It’s “Klaatu barada nikto,” which definitely meets EW’s new 8 character username standard, unlike “Gort,” which would be a cool handle for sci-fi nerds (I presume) like us. Think it’s an anagram that can spell out “Trump will sell you out,” kinda like “Danger, Will Robinson!” (Yes, honey, a nap sounds good.) And you are wise, Klaatu-wan, to ignore the hourly storm und drang of the past/current/ongoing/future political shit show; life is too brief

  3. JonathanW says:

    Isn’t Judge Nichols a judge who lives in a similar bubble as Bannon? Could Bannon just be hoping for the judge to give him a light sentence?

    • Doctor Cyclops says:

      He will likely allow him to remain at liberty while he appeals the ruling that precluded him from presenting a “reliance on the advice of counsel” defense.

      • JVO says:

        Maybe, just maybe, Judge Nichols will realize that since Bannon is such a smart guy (as he repeatedly claims) Bannon’s “reliance on counsel” argument is as facile as it appears and he should go directly to jail. I dunno, but to me, a guy who is that smart and as flippant and disrespectful as Bannon is, doesn’t deserve the benefit of the doubt.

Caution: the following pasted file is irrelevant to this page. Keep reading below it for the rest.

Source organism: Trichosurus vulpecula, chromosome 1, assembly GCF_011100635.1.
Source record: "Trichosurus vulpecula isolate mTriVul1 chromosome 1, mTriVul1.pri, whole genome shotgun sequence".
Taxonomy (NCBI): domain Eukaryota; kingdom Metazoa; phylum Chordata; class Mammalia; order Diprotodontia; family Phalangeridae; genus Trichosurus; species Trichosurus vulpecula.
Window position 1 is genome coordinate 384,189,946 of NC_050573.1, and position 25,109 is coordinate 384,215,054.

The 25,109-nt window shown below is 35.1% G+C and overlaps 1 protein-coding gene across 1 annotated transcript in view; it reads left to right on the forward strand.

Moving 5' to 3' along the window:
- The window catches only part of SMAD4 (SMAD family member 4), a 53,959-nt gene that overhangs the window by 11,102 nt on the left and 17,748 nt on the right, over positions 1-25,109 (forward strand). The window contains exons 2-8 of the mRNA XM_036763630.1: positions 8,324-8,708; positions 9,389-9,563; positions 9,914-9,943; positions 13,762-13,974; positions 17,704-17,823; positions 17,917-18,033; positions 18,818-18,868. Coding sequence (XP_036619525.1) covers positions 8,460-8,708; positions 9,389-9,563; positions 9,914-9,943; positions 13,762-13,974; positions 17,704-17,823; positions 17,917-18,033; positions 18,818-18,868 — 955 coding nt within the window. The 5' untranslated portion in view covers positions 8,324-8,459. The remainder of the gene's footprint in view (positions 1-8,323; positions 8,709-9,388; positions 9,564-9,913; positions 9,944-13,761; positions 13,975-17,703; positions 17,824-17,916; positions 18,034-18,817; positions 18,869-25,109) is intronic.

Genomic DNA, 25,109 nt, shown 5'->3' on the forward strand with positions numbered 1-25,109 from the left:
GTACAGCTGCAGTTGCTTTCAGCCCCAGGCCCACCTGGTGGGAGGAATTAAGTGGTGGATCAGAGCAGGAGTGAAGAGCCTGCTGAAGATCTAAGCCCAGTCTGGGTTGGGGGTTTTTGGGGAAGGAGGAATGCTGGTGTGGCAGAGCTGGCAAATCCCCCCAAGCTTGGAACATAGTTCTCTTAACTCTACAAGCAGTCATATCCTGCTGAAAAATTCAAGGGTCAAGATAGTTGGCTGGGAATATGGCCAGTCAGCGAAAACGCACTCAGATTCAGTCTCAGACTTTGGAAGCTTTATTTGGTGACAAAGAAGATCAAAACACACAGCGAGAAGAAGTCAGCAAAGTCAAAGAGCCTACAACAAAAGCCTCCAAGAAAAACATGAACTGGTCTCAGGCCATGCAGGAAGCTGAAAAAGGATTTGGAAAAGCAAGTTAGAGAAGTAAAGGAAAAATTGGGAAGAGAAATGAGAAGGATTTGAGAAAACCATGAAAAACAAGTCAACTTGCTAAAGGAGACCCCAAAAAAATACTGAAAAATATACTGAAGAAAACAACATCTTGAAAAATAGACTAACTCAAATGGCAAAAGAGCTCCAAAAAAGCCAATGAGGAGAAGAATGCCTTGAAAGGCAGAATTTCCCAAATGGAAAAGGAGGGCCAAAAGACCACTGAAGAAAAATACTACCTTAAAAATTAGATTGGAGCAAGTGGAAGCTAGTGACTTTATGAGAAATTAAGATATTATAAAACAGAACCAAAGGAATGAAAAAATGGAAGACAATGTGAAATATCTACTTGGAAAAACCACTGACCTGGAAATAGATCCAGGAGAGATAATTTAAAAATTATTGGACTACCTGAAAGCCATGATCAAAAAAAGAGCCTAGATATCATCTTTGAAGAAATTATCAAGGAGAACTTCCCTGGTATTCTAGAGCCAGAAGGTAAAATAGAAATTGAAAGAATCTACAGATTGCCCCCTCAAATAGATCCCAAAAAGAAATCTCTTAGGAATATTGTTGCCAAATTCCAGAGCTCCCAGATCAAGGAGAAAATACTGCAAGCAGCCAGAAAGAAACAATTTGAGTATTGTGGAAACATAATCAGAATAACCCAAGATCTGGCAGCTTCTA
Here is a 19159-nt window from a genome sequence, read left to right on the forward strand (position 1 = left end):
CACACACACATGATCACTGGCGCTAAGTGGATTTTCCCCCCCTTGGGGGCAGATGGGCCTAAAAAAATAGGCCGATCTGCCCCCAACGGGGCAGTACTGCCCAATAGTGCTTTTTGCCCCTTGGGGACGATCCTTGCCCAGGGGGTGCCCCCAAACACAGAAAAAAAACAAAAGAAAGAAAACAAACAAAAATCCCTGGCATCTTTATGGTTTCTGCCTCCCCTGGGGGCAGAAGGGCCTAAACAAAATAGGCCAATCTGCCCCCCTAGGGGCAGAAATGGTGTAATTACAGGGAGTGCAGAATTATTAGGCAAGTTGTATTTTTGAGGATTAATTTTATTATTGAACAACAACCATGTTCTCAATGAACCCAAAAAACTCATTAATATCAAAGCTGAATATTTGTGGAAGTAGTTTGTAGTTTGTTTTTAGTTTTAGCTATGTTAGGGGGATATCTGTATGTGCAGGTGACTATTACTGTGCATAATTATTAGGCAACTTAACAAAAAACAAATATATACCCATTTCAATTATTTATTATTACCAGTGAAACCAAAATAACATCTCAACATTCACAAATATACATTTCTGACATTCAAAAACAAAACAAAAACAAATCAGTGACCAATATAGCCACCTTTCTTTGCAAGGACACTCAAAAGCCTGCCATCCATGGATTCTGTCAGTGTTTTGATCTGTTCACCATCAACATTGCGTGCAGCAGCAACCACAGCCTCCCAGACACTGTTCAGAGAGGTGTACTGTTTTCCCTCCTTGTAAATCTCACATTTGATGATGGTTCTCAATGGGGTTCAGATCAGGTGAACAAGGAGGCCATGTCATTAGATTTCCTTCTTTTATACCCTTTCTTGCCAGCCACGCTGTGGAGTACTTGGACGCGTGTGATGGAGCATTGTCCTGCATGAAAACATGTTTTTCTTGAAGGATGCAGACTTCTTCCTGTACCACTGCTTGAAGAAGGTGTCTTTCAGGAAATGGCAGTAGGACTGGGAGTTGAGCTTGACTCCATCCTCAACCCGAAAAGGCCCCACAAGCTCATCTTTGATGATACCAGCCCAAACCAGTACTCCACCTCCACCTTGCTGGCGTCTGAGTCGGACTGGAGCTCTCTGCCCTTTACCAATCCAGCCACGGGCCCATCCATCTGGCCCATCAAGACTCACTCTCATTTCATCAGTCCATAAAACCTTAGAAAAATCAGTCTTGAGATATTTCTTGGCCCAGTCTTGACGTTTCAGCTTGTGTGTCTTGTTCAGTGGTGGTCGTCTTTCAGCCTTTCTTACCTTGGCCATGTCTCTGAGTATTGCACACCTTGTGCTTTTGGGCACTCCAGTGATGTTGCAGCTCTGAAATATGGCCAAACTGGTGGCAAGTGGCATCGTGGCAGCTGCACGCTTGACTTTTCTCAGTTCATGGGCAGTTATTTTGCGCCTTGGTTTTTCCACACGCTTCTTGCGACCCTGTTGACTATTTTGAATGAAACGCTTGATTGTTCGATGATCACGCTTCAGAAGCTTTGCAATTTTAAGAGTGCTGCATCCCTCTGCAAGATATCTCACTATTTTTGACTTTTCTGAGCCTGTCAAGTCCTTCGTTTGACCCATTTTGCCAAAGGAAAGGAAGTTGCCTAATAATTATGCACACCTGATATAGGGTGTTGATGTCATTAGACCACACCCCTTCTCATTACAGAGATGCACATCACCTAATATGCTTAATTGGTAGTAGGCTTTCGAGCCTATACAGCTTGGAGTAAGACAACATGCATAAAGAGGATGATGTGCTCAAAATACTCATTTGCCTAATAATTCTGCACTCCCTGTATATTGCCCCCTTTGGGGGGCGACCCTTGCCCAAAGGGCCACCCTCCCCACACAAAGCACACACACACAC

• ExRacerX says:


            They’re both liquids?

            Bannon can float on water?

            Bannon is combustible, while water is not?


            • JVO says:

              Apologies in advance if this is verboten, but my first thought was that douchebag Alex Jones approves this message. Ugh!